Gamified Intelligent Cyber Aptitude and Skills Training (GICAST)
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Gamified Intelligent Cyber Aptitude and Skills Training (GICAST)

3 Intrusion detection system (IDS)

This section is part of the amber and green pathways.

So what happens when there’s an attack on a computer network? Chances are that you’ve seen a movie or TV programme where the administrators rush to their keyboards and frantically begin typing, lights flash, sirens sound – it’s all very exciting – but does anything like this happen in real life?

As you might suspect, the answer is, no, not really. Computer networks are regularly attacked, but the response is rarely as exciting as filmmakers would like you to believe.

Intrusion detection systems (IDS) may be a dedicated device or software and are typically divided into two types depending on their responsibilities:

  • Network Intrusion Detection System (NIDS), which is responsible for monitoring data passing over a network.
  • Host Intrusion Detection System (HIDS), which is responsible for monitoring data to and from a computer.
This diagram shows a host-based IDS alongside a router, which then connects to a firewall. Alongside the firewall there is a network-based IDS. The firewall then filters data traffic and connects to a wired LAN.
Figure 7 Host-based IDS and network-based IDS

An IDS can support a network firewall. Ideally the firewall should be closed to all traffic apart from that which is known to be needed by the organisation (such as web traffic, email and FTP). An IDS can then be used to scan any traffic passing through the firewall for potential attacks using a NIDS, as well as being able to detect those coming from within – such as from a personal computer infected with malware – using a HIDS.

Intrusion detection may be considered passive; it identifies that an intrusion is taking place and informs an administrator who must take appropriate action. However, they can also be reactive – as well as informing the administrator, the IDS can actively attempt to stop the intrusion, in most cases by blocking any further data packets sent by the source IP address. These systems are also referred to as an Intrusion Prevention or Protection System (IPS). The following table illustrates the functional differences between IDS and IPS. Notice where these devices are deployed.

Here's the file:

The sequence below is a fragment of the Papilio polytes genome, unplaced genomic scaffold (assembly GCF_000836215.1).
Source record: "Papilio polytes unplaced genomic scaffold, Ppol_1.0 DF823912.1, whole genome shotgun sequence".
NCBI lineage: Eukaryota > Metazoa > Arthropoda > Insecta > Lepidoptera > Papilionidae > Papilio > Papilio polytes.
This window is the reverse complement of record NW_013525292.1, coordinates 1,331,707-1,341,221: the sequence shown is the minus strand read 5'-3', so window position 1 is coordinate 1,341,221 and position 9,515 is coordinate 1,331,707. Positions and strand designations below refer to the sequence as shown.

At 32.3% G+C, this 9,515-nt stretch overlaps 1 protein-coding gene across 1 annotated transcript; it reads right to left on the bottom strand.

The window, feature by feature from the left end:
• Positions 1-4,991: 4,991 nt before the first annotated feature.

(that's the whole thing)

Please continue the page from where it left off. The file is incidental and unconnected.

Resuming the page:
Table 1 IDS vs. IPS

IDS IPS
Where in the network? Supporting the firewall and with the capability of inspecting all the incoming and outgoing data traffic Between the firewall and the router connecting to the internet
Operation Passive – inspects the data traffic and alerts a companion device such a Firewall Active – performs IPS functions and also blocks suspicious traffic from reaching the firewall
Detection Anomaly detection – statistical anomaly, signature-based or rule-based, and misuse detection Anomaly detection – statistical anomaly, signature-based or rule-based, and misuse detection

Weaknesses

Automated intrusion detection systems have a number of weaknesses. They can be too sensitive, falsely reporting that an intrusion is under way, for example if a network is incorrectly configured or a buggy program begins issuing large numbers of packets.

Conversely, they are sometimes not sensitive enough to certain types of attack that proceed very slowly and do not generate enough traffic data to raise the alarm. Finally, signature IDS relies on the software suppliers issuing regular updates to the list of known signatures, until the IDS receives the update it is effectively blind to the attack.

How does a Firewall differ from an IPS?

The primary differences are in what they are purposed for. A firewall is an independent device that is positioned at the entry/exit point of the network. It inspects the IP datagrams and “filters” them based on a set of rules. These rules are configurable and can be changed as required. Based on the rules, the firewall either permits the IP datagrams access to the network it protects or it denies access to the network.

The following table illustrates the difference between a firewall and an IPS. Notice that the IPS is typically deployed between the internet router and the firewall. That way, it can block the data traffic it finds suspicious and prevent it from reaching the firewall.

Table 2 Firewall vs. IPS

Firewall IPS
Where in the network? At the perimeter of the network, before the internet router Between the firewall and the router connecting to the internet
Operation Active – inspects incoming IP datagrams and blocks or permits them through Active – performs IPS functions and also blocks suspicious traffic from reaching the firewall
Detection Rule-based blocking of IP datagrams based on source and destination addresses and service port numbers Anomaly detection – statistical anomaly, signature-based or rule-based, and misuse detection
Integration Firewalls deployed for small networks could have the IPS functionality integrated Dedicated functionality

In the next section you’ll learn how IDS works in practice.

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